Family violence, including both child maltreatment and spouse abuse, is a public health concern in both military and civilian populations. However, there is limited knowledge concerning violence in military families relative to civilian families. This literature review critically reviews studies that examine child maltreatment and spouse abuse among military families and compares family violence in the military versus nonmilitary populations. Physical abuse and neglect compose the majority of the reported and substantiated cases of child maltreatment in military families, followed by sexual abuse and emotional abuse.

Roberts, Y.H., Campbell, C.A., Ferguson, M., & Crusto, C.A. (2013). The role of parenting stress in young children’s mental health functioning after exposure to family violence. Journal of Traumatic Stress, 26(5), 605-612.
This study evaluates the associations of young children’s exposure to family violence events, parenting stress, and children’s mental health functioning. Caregivers provided data for 188 children ages 3 to 5 years attending Head Start programming. Caregivers reported 75% of children had experienced at least 1 type of traumatic event, and 27% of children had experienced a family violence event. Child mental health functioning was significantly associated with family violence exposure after controlling for children’s age, gender, household income, and other trauma exposure (β = .14, p = .033).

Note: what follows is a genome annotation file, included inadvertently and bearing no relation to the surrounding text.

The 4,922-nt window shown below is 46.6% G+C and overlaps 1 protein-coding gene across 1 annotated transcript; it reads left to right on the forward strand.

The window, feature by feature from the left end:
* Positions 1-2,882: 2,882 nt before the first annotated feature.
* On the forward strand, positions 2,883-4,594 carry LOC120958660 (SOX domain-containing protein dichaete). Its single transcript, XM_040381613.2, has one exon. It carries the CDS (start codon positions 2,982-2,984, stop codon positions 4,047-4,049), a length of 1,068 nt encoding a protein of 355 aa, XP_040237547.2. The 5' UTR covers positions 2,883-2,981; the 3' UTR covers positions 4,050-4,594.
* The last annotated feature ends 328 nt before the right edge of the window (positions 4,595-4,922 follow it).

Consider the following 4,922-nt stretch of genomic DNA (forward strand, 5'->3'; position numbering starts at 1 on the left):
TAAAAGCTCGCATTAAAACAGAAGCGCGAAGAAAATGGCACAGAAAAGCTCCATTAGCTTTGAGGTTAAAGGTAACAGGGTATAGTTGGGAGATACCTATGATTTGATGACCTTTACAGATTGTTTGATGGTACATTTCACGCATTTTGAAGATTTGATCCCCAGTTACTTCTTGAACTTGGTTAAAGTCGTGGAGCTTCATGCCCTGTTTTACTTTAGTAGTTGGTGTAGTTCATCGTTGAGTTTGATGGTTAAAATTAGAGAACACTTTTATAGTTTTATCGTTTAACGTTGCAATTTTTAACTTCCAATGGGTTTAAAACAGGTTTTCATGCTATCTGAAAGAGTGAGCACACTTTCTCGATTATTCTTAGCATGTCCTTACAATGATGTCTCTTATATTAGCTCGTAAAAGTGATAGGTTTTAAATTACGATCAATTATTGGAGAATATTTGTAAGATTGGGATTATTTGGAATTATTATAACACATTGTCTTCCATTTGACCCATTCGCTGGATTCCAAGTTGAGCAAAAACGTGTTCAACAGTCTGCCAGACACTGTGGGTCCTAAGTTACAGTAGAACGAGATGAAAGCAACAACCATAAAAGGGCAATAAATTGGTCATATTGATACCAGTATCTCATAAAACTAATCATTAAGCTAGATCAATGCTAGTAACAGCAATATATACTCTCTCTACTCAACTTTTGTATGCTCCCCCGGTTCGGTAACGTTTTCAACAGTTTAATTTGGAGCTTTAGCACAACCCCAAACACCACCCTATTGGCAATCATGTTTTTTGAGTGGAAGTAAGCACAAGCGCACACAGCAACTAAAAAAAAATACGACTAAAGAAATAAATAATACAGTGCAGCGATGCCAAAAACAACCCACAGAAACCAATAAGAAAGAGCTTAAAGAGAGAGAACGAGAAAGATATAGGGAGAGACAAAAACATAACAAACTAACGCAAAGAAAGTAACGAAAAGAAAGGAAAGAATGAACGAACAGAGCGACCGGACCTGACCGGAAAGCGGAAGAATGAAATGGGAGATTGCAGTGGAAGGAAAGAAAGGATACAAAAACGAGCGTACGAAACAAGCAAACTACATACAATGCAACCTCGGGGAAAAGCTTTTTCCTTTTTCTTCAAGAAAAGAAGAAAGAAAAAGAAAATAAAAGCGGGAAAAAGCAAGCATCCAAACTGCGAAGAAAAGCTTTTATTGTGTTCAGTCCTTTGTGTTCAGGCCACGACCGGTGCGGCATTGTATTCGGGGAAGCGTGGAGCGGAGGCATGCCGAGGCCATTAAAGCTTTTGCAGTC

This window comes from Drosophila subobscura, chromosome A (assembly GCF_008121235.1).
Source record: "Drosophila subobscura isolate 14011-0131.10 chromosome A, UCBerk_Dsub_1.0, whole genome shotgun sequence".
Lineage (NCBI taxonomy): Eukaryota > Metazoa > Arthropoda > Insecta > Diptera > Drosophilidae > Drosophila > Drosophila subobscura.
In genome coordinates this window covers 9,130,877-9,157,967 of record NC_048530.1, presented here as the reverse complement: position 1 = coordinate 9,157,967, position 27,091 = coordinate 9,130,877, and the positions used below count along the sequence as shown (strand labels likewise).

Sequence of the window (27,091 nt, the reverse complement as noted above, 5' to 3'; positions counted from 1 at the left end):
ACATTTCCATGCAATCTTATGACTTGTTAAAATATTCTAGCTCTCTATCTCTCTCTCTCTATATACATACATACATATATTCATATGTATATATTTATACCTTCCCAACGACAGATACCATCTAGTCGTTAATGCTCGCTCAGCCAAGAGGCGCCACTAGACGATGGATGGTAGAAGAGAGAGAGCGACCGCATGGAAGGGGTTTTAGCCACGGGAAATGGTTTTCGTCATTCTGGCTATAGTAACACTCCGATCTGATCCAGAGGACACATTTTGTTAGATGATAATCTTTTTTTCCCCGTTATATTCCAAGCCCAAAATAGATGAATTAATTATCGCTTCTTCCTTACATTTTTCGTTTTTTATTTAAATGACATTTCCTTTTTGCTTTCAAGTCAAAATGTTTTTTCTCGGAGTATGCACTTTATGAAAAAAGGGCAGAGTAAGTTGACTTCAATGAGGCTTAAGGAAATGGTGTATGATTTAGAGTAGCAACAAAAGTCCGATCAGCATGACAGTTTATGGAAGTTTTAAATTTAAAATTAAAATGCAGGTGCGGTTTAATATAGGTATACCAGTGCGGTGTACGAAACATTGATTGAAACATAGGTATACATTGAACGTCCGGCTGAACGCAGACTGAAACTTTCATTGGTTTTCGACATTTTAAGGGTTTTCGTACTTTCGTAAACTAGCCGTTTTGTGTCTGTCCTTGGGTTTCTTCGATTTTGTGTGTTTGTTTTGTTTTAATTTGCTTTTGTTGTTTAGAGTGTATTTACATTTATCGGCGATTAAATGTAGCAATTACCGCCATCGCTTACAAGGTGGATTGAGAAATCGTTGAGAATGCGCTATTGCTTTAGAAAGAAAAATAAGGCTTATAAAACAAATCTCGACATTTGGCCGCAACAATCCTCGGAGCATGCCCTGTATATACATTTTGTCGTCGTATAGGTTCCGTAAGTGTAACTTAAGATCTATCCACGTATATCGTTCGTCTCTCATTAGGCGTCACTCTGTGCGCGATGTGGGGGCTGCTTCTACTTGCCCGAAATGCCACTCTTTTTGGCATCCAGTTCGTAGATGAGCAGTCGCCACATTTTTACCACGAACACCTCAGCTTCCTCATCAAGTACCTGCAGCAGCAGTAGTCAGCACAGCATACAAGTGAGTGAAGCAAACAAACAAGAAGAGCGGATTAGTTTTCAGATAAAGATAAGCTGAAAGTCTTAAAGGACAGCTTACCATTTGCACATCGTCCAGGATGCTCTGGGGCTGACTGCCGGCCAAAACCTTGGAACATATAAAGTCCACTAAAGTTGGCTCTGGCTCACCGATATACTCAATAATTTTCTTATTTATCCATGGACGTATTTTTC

Schulte, B. (July 21, 2013). Strain on military families affects young children report says. Washington Post.
At a time when the U.S. military has the highest number of parents among its active-duty service members and is engaged in the longest sustained military conflict in history, in Iraq and Afghanistan, new research is showing that the strain on military families is being felt acutely by even its youngest members, children under the age of 6.